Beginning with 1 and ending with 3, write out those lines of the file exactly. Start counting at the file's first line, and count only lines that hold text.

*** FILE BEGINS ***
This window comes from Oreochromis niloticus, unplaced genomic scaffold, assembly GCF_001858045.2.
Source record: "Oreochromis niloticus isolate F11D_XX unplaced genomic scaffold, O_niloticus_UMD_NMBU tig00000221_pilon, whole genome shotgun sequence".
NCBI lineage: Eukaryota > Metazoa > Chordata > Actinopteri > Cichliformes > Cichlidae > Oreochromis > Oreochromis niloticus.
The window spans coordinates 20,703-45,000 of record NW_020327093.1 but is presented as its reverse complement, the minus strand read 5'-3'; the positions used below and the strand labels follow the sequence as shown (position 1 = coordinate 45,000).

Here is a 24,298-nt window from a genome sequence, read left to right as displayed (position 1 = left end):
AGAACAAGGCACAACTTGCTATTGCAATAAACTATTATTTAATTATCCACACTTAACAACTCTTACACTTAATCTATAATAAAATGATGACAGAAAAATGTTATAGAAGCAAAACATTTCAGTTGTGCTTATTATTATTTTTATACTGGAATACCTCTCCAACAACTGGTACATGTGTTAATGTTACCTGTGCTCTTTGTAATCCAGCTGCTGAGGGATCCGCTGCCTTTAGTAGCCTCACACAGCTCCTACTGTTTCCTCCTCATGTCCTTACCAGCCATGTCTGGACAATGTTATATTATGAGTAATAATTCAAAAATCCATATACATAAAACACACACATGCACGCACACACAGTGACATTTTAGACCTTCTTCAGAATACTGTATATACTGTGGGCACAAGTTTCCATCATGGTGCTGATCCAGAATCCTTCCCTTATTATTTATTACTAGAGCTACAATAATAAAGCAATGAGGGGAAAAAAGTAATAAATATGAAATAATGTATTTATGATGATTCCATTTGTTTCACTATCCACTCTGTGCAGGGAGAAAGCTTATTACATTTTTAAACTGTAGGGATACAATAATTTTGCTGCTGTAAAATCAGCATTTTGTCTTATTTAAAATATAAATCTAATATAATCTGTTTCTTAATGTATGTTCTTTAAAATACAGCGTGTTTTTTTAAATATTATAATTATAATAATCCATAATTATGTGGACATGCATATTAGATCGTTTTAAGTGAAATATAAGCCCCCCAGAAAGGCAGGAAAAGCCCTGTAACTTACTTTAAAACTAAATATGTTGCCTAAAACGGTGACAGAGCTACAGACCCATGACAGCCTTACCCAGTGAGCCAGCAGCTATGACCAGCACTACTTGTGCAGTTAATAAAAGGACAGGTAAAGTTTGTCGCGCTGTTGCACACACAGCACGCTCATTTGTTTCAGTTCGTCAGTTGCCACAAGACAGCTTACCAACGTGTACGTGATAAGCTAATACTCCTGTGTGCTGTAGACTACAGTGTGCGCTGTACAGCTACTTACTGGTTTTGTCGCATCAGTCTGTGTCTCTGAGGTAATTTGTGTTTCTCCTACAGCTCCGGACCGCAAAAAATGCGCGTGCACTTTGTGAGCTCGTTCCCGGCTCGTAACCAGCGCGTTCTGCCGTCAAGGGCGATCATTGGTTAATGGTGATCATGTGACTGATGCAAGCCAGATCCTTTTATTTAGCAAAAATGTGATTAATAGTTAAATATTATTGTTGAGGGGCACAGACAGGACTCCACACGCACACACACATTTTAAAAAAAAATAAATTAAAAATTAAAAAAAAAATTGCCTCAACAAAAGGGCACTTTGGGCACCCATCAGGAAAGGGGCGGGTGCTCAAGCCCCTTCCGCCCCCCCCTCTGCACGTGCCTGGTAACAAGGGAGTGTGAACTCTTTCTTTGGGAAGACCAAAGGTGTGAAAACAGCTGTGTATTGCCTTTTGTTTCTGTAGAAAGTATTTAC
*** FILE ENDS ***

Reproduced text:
This window comes from Oreochromis niloticus, unplaced genomic scaffold, assembly GCF_001858045.2.
Source record: "Oreochromis niloticus isolate F11D_XX unplaced genomic scaffold, O_niloticus_UMD_NMBU tig00000221_pilon, whole genome shotgun sequence".
NCBI lineage: Eukaryota > Metazoa > Chordata > Actinopteri > Cichliformes > Cichlidae > Oreochromis > Oreochromis niloticus.